I dream of journeying the plains hidden within the clouds above Kashmir, perhaps by elephant, because that’s where the world’s finest saffron is harvested.
Do distant places feature in your books?
My first novel takes place in Port Jefferson, Mississippi, but ends in the monarch butterfly fields in the Mexican highlands. My newest novel, “Destiny’s Anvil,” takes place in the Louisiana bayou country, but a pivotal episode takes place atop a cliff overlooking the Amalfi coast on the Mediterranean. When you put novels in the hands of your characters, you have to go wherever they want to take you.
Do you listen to music while writing?
Most of the time, I’ll have Bach on low, but it depends upon what I’m writing. Currently, I’m working on a novel in which the principal action takes placed in a New Orleans saloon, so I’m listening to a lot of jazz and piano blues.
Could you tell us a bit about your latest release?
“Destiny’s Anvil” is tale of increasingly brutal revenge between the Attorney General of Louisiana and the political puppet master who built his career. One man has power, the other a fortune and they share a common desire: to steal what the other has and make it his own. Of course, there’s a mercurial woman involved to complicate matters, and a patrician trial lawyer to try and iron things out, plus the whole story is told by a narrator who has been betrayed and whose words cannot be totally trusted.
What have you learned about writing and publishing since you first started?
If you ever want to become any good, it gets harder every day because you raise the bar every day. If being the best in your genre isn’t important to you, go find a line of work that’s easier and pays more.
Is there anything you would do differently?
Probably everything if I stopped and gave it any serious thought.
Who, or what, if anything has influenced your writing?
When I started as an advertising copywriter in Atlanta, I worked for a man who scared the crap out of me. He was both a stern taskmaster and coach who pushed me in the right direction. He made me conscious of the true craft of writing and taught me both instincts and habits that have proven to be the foundation of my forty-year career.
Anything you would say to those just starting out in the craft?
Stop daydreaming and get to work. If you go to work everyday, the dreams will take care of themselves.
What are three words that describe you?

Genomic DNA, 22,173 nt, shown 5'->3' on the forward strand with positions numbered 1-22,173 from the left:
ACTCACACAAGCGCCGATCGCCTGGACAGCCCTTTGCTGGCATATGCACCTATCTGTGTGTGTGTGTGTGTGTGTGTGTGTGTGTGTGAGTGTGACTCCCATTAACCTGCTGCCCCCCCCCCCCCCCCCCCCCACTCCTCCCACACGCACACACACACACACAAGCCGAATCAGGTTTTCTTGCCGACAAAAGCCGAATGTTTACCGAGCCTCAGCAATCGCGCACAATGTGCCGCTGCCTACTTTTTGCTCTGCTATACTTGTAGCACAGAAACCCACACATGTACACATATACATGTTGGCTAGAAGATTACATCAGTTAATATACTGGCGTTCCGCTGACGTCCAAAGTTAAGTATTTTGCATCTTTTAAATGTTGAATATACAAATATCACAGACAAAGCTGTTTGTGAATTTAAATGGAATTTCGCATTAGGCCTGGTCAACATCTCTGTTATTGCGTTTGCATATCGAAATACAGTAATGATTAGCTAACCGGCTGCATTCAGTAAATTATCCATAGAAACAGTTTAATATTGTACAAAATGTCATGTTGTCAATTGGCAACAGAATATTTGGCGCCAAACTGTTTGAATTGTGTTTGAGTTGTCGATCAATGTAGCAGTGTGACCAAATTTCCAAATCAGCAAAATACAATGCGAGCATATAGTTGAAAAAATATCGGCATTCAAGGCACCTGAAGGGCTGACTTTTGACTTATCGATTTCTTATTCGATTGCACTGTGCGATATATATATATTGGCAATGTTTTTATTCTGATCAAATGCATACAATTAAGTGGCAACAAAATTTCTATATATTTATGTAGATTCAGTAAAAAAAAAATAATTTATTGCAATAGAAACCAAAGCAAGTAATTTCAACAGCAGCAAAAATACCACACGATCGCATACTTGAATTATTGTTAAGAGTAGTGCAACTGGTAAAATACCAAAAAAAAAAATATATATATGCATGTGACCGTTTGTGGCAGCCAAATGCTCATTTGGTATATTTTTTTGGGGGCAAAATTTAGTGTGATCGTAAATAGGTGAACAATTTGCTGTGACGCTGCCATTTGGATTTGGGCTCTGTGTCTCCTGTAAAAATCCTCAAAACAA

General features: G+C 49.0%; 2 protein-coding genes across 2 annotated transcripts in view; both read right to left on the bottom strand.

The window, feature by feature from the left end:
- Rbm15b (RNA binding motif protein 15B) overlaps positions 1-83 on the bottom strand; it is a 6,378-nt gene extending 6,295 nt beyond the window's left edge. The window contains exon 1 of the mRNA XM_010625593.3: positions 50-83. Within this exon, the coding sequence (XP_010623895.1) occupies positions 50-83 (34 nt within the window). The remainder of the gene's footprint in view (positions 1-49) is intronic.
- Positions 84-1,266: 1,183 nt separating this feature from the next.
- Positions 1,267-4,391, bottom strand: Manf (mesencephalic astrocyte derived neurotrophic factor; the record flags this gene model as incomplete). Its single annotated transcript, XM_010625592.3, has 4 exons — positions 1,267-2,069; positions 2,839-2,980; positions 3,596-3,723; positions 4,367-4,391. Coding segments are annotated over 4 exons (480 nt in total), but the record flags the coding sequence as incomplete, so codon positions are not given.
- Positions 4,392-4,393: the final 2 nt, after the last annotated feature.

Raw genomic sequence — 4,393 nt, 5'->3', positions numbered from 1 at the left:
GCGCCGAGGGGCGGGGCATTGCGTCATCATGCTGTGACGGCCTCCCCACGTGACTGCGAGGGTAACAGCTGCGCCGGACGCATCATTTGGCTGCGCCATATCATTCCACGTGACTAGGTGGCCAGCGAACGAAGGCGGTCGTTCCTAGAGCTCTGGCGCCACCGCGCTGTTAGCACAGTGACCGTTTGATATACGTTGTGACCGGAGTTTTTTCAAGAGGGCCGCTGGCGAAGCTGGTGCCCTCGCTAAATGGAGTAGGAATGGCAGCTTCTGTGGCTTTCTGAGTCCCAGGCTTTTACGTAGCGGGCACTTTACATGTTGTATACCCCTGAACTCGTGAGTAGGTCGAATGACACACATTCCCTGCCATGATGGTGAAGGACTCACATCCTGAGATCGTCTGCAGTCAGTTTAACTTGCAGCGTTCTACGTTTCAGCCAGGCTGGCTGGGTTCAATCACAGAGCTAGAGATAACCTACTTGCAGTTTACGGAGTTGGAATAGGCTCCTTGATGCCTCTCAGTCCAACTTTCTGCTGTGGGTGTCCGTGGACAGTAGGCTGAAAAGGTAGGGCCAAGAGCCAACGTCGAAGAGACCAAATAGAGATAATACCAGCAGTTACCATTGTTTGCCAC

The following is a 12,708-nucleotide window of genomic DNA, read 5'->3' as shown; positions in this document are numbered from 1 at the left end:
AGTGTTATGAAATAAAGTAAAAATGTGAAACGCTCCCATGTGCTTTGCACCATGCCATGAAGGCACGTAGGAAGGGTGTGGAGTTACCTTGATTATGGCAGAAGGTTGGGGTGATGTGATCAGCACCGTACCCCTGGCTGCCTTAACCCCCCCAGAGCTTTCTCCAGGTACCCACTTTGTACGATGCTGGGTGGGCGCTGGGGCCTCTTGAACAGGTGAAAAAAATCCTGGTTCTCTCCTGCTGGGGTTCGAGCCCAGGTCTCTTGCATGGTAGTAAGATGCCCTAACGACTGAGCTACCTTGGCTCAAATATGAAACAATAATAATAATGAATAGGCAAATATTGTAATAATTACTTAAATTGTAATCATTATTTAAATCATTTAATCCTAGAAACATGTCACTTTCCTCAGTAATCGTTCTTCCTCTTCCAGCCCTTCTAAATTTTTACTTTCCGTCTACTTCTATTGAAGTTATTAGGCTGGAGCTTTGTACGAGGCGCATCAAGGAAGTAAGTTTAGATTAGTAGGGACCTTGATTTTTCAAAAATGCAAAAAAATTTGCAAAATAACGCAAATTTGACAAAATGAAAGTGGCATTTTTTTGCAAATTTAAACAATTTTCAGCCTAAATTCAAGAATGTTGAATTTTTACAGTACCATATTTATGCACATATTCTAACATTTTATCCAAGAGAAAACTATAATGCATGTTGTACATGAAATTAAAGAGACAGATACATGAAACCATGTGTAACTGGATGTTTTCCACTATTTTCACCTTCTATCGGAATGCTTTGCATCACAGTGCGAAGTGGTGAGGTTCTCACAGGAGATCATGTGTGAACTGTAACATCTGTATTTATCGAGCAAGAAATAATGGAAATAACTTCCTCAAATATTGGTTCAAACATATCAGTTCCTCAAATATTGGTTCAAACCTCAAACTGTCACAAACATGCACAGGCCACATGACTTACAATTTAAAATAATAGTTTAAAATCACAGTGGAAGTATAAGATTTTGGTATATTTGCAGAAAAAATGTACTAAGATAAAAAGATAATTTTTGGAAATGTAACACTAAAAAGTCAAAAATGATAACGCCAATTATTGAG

Always running scared
What’s your favourite book or who is your favourite writer?
“Ragtime” by E.L. Doctorow
by Steven Wells Hicks
Destiny’s Anvil is a classic tale of revenge between a sociopathic politician and the campaign puppet master who unleashes him on the people of Louisiana. Written from an insider’s experiences in the back rooms of hardball Dixie politics where cold-blooded payback is coin of the realm, Destiny’s Anvil is at once a sharp-eyed examination of the seamy underside of America’s elections and a freewheeling yarn in the grand Southern tradition.
Destiny’s Anvil was published in June 2014 and is available for sale on Amazon
Will Guidry’s career as a backwater lawyer is going nowhere until he has a couple of beers with up-and-coming political operative Tucker Callahan, whose family’s petrochemical fortune instills in him a confidence bordering on hubris. As Tucker explains to his rudderless brother, Carter, “Guidry and I made a deal because he needed a miracle and I wanted to play God.”
Guidry rides Tucker’s political horse sense into the office of Louisiana’s Attorney General, while Tucker capitalizes on Guidry’s victory to bolster his own political reputation. But what should become a powerful alliance deteriorates into a bitter feud when Guidry tries to flex his political muscle and Tucker suspects he may have maneuvered a calculating sociopath into the marble halls of power.
Caught in the crossfire is Carter, the story’s narrator. Devastated by betrayal at the hands of his brother and the woman he loved for a lifetime, a brooding Carter remains content to watch the power struggle between Tucker and Guidry from the sidelines. Everything changes when he stumbles on the charismatic attorney general committing a monstrous crime, and finds himself drawn into the vortex of his brother’s private war.
Racing from a bungled execution through ruthless political payback and a no-holds-barred courtroom showdown, before culminating in a bloodbath by the side of a bayou, the stakes continue to rise and Carter finds his small-town naiveté peeling away. Replacing it is a mounting dread of what will happen when the hammer of Fate meets destiny’s anvil.